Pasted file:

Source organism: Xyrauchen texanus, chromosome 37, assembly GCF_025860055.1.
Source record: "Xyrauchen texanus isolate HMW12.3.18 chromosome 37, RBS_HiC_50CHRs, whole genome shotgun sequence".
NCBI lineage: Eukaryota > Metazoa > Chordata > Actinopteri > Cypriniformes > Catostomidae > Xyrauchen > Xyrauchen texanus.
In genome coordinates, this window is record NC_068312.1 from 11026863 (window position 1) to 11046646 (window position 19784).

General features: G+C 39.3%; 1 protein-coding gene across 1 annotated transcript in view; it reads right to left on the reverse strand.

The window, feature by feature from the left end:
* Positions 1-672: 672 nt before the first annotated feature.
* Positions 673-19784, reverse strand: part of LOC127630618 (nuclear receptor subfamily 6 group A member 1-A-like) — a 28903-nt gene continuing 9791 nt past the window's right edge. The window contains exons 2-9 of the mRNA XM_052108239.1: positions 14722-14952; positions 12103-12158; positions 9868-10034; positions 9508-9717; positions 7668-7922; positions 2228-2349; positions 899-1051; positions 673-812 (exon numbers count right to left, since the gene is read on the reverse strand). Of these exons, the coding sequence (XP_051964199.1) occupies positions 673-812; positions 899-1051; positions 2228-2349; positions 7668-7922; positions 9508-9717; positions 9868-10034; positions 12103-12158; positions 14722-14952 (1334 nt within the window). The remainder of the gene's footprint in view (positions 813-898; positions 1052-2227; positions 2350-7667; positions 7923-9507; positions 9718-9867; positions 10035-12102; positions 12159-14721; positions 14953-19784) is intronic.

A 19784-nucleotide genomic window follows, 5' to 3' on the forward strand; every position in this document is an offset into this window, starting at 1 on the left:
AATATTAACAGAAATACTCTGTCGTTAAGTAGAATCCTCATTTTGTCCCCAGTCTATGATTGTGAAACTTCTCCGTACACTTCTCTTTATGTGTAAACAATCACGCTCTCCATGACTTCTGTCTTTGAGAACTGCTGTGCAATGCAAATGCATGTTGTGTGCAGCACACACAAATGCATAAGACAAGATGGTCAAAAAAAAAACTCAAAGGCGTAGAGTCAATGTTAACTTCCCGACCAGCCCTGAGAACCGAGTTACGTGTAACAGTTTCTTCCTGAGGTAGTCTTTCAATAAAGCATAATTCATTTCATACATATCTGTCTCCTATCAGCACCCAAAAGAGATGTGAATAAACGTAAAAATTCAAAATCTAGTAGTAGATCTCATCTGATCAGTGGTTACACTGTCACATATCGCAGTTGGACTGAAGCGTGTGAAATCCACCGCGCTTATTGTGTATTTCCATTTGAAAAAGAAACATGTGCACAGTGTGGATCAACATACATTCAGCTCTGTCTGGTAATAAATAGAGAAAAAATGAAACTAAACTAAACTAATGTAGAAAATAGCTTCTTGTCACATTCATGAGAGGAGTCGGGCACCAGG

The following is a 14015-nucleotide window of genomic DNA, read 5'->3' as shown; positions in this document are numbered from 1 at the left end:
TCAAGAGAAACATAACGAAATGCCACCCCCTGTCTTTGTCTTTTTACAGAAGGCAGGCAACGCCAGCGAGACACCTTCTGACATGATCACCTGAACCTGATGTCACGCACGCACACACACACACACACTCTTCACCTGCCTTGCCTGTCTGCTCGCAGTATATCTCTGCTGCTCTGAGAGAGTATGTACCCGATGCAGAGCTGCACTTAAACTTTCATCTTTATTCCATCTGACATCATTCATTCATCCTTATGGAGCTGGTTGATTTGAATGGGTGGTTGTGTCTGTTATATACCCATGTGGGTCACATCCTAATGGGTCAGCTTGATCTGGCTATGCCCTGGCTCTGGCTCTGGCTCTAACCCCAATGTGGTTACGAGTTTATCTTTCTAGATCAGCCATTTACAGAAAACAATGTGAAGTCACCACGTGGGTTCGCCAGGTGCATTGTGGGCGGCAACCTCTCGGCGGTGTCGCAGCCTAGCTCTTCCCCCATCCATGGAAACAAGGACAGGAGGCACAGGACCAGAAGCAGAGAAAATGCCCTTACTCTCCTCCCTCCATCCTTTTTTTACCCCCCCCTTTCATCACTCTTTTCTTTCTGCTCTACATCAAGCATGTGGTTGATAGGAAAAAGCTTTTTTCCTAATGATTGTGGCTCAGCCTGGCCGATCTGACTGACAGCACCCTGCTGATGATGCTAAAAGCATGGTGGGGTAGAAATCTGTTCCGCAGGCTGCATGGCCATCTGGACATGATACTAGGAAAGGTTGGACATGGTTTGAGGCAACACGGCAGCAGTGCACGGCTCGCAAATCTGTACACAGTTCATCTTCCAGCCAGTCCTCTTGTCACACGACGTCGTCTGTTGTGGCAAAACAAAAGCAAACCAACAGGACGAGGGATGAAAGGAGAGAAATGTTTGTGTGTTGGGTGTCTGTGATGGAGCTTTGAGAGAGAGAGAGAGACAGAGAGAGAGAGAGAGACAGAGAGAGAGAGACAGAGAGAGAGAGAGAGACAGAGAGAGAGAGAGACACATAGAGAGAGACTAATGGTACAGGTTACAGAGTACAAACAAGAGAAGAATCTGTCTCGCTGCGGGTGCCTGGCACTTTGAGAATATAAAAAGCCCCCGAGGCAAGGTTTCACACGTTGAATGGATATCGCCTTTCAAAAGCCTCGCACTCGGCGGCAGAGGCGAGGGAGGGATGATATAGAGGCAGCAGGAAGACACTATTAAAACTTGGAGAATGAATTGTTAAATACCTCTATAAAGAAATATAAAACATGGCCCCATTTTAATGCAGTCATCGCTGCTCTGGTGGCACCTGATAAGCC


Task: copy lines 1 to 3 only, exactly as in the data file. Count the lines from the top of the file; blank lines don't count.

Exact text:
Source organism: Xyrauchen texanus, chromosome 37, assembly GCF_025860055.1.
Source record: "Xyrauchen texanus isolate HMW12.3.18 chromosome 37, RBS_HiC_50CHRs, whole genome shotgun sequence".
NCBI lineage: Eukaryota > Metazoa > Chordata > Actinopteri > Cypriniformes > Catostomidae > Xyrauchen > Xyrauchen texanus.